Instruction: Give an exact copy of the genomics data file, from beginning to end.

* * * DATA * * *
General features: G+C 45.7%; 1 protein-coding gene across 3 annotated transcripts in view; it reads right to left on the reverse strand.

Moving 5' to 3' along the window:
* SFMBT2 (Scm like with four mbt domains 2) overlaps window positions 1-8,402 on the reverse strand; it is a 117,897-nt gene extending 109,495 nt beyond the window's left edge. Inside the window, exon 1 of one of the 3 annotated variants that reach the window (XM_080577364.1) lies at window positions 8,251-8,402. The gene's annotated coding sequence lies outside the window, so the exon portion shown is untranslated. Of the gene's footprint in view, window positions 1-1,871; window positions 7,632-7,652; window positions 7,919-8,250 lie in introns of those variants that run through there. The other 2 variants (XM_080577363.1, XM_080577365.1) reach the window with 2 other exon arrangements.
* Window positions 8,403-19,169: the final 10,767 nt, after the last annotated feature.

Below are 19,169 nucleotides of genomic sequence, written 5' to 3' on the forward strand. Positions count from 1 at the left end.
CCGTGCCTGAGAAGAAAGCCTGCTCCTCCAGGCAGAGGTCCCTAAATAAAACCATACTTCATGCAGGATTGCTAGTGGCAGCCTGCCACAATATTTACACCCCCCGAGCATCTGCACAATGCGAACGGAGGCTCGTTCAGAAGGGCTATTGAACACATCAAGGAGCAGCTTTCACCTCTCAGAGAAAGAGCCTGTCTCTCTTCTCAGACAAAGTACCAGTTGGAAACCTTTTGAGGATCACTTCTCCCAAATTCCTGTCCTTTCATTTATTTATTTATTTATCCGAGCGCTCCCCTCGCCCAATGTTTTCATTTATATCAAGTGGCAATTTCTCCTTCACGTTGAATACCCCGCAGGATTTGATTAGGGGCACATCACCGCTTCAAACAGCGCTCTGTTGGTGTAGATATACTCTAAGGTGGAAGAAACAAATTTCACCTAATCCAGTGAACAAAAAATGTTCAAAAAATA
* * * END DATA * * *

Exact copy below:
General features: G+C 45.7%; 1 protein-coding gene across 3 annotated transcripts in view; it reads right to left on the reverse strand.

Moving 5' to 3' along the window:
* SFMBT2 (Scm like with four mbt domains 2) overlaps window positions 1-8,402 on the reverse strand; it is a 117,897-nt gene extending 109,495 nt beyond the window's left edge. Inside the window, exon 1 of one of the 3 annotated variants that reach the window (XM_080577364.1) lies at window positions 8,251-8,402. The gene's annotated coding sequence lies outside the window, so the exon portion shown is untranslated. Of the gene's footprint in view, window positions 1-1,871; window positions 7,632-7,652; window positions 7,919-8,250 lie in introns of those variants that run through there. The other 2 variants (XM_080577363.1, XM_080577365.1) reach the window with 2 other exon arrangements.
* Window positions 8,403-19,169: the final 10,767 nt, after the last annotated feature.

Below are 19,169 nucleotides of genomic sequence, written 5' to 3' on the forward strand. Positions count from 1 at the left end.
CCGTGCCTGAGAAGAAAGCCTGCTCCTCCAGGCAGAGGTCCCTAAATAAAACCATACTTCATGCAGGATTGCTAGTGGCAGCCTGCCACAATATTTACACCCCCCGAGCATCTGCACAATGCGAACGGAGGCTCGTTCAGAAGGGCTATTGAACACATCAAGGAGCAGCTTTCACCTCTCAGAGAAAGAGCCTGTCTCTCTTCTCAGACAAAGTACCAGTTGGAAACCTTTTGAGGATCACTTCTCCCAAATTCCTGTCCTTTCATTTATTTATTTATTTATCCGAGCGCTCCCCTCGCCCAATGTTTTCATTTATATCAAGTGGCAATTTCTCCTTCACGTTGAATACCCCGCAGGATTTGATTAGGGGCACATCACCGCTTCAAACAGCGCTCTGTTGGTGTAGATATACTCTAAGGTGGAAGAAACAAATTTCACCTAATCCAGTGAACAAAAAATGTTCAAAAAATA